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The crisis in the unions – and how to overcome it

 

Editorial – Workers Power No.375 / November 2013

By Jeremy Dewar

In any period of time – be it the term of a government or a trade union general secretary’s career – a moment comes when, amidst the welter of events, a home truth emerges.

At the end of October, Unite leader Len McCluskey – who has a record of talking tough, then conceding – had just such a moment. When Ineos owner Jim Ratcliffe called his bluff over Grangemouth, McCluskey was punctured like Unite’s giant inflatable rat.

The same week saw other left wing union leaders deflate.

The NUT called off its national strike. The PCS did the same. Most criminally the CWU “suspended” its action.

 

The members’ fault?

The most scurrilous excuse for these collapses has been to blame union members: “There wasn’t a mood to fight” and “The union played the best it could given its hand was weak”, etc.

Some forces on the Left – the Morning Star and Counterfire have offered their services to McCluskey by playing the blame-the-members game. Others like the Socialist Party (SP) and the Socialist Workers Party (SWP) have categorised these retreats as mistaken tactics.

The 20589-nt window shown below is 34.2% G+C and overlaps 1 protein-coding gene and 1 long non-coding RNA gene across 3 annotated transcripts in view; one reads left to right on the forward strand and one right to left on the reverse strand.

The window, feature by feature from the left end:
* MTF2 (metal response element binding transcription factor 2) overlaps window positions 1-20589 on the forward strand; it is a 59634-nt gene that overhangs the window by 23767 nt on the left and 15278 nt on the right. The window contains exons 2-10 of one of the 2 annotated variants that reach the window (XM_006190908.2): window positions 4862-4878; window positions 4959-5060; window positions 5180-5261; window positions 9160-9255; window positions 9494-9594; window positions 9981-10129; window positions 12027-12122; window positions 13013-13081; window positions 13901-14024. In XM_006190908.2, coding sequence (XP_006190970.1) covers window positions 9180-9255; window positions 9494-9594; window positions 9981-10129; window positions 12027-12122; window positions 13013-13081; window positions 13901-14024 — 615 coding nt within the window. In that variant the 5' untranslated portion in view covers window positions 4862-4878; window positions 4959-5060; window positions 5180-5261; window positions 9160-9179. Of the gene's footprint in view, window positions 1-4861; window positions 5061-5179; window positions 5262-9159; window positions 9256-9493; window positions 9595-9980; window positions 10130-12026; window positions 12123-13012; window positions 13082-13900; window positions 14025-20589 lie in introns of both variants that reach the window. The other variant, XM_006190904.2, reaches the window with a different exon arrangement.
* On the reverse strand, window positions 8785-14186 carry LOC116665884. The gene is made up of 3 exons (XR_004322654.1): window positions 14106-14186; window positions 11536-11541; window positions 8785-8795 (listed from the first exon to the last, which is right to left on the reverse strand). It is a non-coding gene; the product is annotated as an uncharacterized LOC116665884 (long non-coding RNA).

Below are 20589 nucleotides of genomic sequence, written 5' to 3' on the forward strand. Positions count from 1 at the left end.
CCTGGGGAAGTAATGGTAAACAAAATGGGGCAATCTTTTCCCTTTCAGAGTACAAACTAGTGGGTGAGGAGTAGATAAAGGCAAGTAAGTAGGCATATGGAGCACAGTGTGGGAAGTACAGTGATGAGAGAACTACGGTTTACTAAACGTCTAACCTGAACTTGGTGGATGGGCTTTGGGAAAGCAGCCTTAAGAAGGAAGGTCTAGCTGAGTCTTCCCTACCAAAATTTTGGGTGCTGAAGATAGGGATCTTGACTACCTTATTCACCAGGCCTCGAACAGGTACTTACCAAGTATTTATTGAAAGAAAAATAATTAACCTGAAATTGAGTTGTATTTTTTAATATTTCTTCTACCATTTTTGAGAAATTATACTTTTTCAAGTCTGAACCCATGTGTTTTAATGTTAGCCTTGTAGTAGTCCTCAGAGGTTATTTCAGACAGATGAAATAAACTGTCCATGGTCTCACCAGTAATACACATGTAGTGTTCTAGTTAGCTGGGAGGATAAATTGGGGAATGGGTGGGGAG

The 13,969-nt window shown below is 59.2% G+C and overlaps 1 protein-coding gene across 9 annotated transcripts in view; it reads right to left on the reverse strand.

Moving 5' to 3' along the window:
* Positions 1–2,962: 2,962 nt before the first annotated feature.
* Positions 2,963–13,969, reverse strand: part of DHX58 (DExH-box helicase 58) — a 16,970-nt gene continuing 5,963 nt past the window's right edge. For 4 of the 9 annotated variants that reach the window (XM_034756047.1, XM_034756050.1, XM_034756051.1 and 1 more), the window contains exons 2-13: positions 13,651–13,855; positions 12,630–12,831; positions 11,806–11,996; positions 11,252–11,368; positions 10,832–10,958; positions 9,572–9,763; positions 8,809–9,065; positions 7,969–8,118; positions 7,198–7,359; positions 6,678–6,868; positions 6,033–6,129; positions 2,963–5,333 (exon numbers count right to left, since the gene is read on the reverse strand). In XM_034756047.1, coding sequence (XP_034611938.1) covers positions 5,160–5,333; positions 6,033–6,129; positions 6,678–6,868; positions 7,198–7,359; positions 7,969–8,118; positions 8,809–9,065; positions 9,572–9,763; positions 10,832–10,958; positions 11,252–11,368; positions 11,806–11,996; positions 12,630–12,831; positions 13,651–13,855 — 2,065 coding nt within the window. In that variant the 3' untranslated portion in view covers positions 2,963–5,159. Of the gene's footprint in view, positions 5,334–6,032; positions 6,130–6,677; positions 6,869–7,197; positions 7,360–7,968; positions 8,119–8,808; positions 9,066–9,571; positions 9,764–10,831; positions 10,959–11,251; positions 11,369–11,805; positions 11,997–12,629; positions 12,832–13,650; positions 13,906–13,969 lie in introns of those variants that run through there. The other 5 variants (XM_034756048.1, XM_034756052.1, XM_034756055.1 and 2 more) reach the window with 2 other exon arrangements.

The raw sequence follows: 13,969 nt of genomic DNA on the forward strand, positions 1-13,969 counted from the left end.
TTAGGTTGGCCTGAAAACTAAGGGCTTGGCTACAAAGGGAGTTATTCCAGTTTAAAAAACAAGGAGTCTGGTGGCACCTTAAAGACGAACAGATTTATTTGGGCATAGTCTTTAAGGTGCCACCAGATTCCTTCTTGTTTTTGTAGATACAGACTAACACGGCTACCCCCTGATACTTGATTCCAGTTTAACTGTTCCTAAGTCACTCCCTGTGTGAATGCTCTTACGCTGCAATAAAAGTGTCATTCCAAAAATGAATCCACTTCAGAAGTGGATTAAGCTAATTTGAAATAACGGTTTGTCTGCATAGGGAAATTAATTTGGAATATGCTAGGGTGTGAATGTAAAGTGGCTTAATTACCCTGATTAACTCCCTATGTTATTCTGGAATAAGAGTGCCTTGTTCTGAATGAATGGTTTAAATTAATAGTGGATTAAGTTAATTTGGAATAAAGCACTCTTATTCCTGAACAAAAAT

No. These retreats without a fight were not mistakes; they were betrayals: not just of each union’s members but of the entire anti-austerity movement to which they had promised coordinated cross-union action.

Yet the actions which have taken place showed no signs of a wilting membership. The coordinated universities strikers mounted lively pickets and the probation officers managed to come out in force.

More impressive still, the tiny bakers’ union at Hovis held two week-long strikes, the second more solid than the first. The bakers held mass meetings and elected a strike committee to run their dispute, instead of full-time officials. They mounted effective pickets that turned back supplies. And they won!

They proved that serious strike action is more effective than one-day protests. Of course, workers are not always straining at the bit to strike nor are they always to the left of the leaders. Sometimes – especially if they have been called out on a series of one-day strikes, spread months and months apart – they are behind the leaders.

But where was the call for action from Unite, the NUT, CWU and PCS? Nowhere.

If leaders believe it is necessary, they have a duty to argue with all their might for action – putting out leaflets, calling mass meetings, appealing to allies for solidarity, doing all the things to enthuse members and persuade them that a strike could win. Unless leaders do these things and fail, then any suggestion that “the members weren’t up for it” is just a lame excuse.

 

Broad leftism

What we are witnessing is a crisis of the trade union leadership’s entire strategy, in particular that of the so-called lefts. This strategy is that of the Broad Left.